Arsene Wenger backs Arsenal to prove critics wrong in Premier League title chase.
Arsène Wenger has admitted that Arsenal’s critics are right to doubt his players’ Premier League-winning credentials and that now is the time to prove they will not buckle again this season.
Despite insisting that the 6-3 drubbing at Manchester City last Saturday should strengthen his squad’s belief they could end their decade-long drought, Wenger acknowledged that such extreme optimism would not be shared by those already questioning their ability to stay the course.
The showdown with Chelsea on Monday night should provide the biggest clue yet as to whether the doom-mongers will be dubbed prophets or charlatans come the end of a campaign in which Arsenal have given their long-suffering supporters real hope that this finally could be their year.
With almost 10 years having passed since they were last crowned champions, Wenger acknowledged that it was not wrong to be sceptical about their chances of finishing 2013-14 on top.
“We haven’t won it for a long time — that’s why they question us,” said the Frenchman, who claimed that the Christmas period – during which they will play four times in 10 days – was the moment to convert more non-believers.
“Yes, because at the moment everybody still questions us, even more after our defeat at City. But I see the game at City the other way round. We can have even more belief after the game at City.”
Despite dismissing the short-term impact of such a result against a title rival – Arsenal’s biggest domestic defeat since being humiliated 8-2 at Manchester United two years ago – Wenger revealed that the cumulative effect of not winning the Premier League had taken its toll.
Arsenal have also failed to lift any silverware since 2005 but Wenger said: “If you win the League Cup it doesn’t change anything. It’s the Premier League that is the most important thing and we haven’t won it for nine years. Of course, it doesn’t strengthen your belief. If you win it every year, you go in there and it’s just ‘ours’. It makes the challenge more interesting.”
It is not only their recent failure to win the league that Arsenal are up against but the scars of seeing trophies repeatedly snatched from their grasp in recent years.
That spiral began when Jose Mourinho first arrived on the scene at Chelsea, weeks after Wenger’s ‘Invincibles’ swept to the 2004 title. The combination of Mourinho and Roman Abramovich’s millions proved too much even for a team that have gone down in folklore, with Arsenal failing to beat their new rivals at any stage during the first incarnation of the self-styled ‘Special One’.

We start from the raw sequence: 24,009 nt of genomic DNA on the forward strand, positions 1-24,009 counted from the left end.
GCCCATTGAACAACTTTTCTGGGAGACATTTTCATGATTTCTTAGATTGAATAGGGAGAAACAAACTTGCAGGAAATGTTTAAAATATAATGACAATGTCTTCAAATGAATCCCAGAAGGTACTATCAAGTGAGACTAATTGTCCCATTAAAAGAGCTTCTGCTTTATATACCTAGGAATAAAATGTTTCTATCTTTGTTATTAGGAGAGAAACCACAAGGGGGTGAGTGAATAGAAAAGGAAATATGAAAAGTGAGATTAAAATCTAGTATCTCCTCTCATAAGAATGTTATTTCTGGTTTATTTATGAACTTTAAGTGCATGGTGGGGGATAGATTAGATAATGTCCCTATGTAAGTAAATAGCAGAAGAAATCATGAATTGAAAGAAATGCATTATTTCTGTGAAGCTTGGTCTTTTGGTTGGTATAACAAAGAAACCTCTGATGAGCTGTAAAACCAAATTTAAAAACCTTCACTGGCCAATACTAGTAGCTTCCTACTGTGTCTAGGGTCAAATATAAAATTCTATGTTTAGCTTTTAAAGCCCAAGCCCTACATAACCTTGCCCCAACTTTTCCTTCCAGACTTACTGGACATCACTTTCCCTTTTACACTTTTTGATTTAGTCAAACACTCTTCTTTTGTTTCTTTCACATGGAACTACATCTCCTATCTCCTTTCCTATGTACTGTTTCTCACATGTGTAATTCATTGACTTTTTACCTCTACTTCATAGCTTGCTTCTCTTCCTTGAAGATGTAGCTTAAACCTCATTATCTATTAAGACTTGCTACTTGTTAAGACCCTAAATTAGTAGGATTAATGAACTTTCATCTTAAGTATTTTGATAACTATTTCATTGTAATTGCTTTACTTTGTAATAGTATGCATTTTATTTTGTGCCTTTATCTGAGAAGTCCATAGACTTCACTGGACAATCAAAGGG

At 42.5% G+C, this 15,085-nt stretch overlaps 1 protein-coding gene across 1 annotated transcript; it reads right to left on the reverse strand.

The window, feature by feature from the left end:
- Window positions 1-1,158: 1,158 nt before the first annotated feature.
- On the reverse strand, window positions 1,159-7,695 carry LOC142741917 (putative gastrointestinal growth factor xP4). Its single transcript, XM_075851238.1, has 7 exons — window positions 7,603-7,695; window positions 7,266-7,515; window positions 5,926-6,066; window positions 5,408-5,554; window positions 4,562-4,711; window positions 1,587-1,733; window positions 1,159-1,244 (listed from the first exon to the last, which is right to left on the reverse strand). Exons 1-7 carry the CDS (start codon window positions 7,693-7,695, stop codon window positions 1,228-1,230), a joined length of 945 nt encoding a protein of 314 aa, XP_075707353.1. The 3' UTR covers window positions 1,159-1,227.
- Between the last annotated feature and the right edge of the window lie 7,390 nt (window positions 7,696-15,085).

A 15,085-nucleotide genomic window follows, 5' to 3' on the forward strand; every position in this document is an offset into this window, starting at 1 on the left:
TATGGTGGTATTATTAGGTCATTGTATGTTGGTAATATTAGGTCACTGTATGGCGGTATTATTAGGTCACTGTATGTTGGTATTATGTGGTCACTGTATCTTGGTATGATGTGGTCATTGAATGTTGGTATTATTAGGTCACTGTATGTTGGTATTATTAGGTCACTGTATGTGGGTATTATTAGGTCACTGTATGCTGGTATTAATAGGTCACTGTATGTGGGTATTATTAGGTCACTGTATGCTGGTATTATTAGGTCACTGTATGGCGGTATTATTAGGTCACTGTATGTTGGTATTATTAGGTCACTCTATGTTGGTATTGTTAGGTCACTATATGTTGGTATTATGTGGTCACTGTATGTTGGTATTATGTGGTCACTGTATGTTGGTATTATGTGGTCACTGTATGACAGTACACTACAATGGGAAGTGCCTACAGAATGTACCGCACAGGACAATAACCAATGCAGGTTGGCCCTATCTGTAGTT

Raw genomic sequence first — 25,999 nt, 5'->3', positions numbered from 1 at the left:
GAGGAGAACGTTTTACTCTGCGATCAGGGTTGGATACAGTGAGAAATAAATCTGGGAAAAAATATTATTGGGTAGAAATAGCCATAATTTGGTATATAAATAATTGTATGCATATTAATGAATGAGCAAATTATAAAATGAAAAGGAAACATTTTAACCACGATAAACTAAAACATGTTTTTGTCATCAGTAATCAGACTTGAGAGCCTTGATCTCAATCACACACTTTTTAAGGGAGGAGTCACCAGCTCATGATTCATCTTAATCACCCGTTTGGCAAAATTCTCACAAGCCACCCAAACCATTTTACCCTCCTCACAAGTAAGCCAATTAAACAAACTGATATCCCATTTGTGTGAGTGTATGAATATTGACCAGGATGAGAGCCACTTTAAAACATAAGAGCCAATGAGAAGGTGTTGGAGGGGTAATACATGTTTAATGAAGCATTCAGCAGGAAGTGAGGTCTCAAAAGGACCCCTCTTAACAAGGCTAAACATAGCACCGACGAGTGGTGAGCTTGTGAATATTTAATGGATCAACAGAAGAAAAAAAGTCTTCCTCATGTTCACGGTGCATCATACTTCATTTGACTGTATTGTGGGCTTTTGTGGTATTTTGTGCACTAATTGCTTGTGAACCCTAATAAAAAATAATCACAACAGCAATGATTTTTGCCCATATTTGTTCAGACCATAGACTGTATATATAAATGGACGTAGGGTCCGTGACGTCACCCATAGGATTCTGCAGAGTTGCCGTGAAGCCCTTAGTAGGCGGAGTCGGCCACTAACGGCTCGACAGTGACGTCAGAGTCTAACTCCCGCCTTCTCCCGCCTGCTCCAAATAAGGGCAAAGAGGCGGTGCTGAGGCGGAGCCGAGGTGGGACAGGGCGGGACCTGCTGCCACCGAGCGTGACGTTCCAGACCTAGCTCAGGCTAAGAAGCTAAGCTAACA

Their first meeting of Mourinho’s second coming, a League Cup win for Chelsea’s second-string side in October, suggested the Portuguese still had the measure of his old rival.
Yet Wenger denied needing a radical new game plan to turn the tables on Monday night, saying: “No, because sometimes they have equalised in the last minute at Chelsea and that’s not down to a game plan. That just reflects the strengths of the teams. I must say for a while Chelsea were stronger than us. You do not have to accept it but it was the reality.”
If that was a hint that this was no longer the case – Chelsea have been beaten seven times this season in all competitions – Wenger refused to expand on whether they were now more vulnerable. “I will answer that question on Tuesday.”
Another question we will know the answer to tomorrow will be who will be top of the table on Christmas Day. Not only that, but who will be second, third and fourth in the closest title race for years.
“It adds pressure but you cannot play in the Premier League without pressure,” said Wenger, whose side could lie first, second or even fourth. “There are periods where the pressure is a bit bigger and periods where it is smaller. You have to live with that and resist that kind of stress.”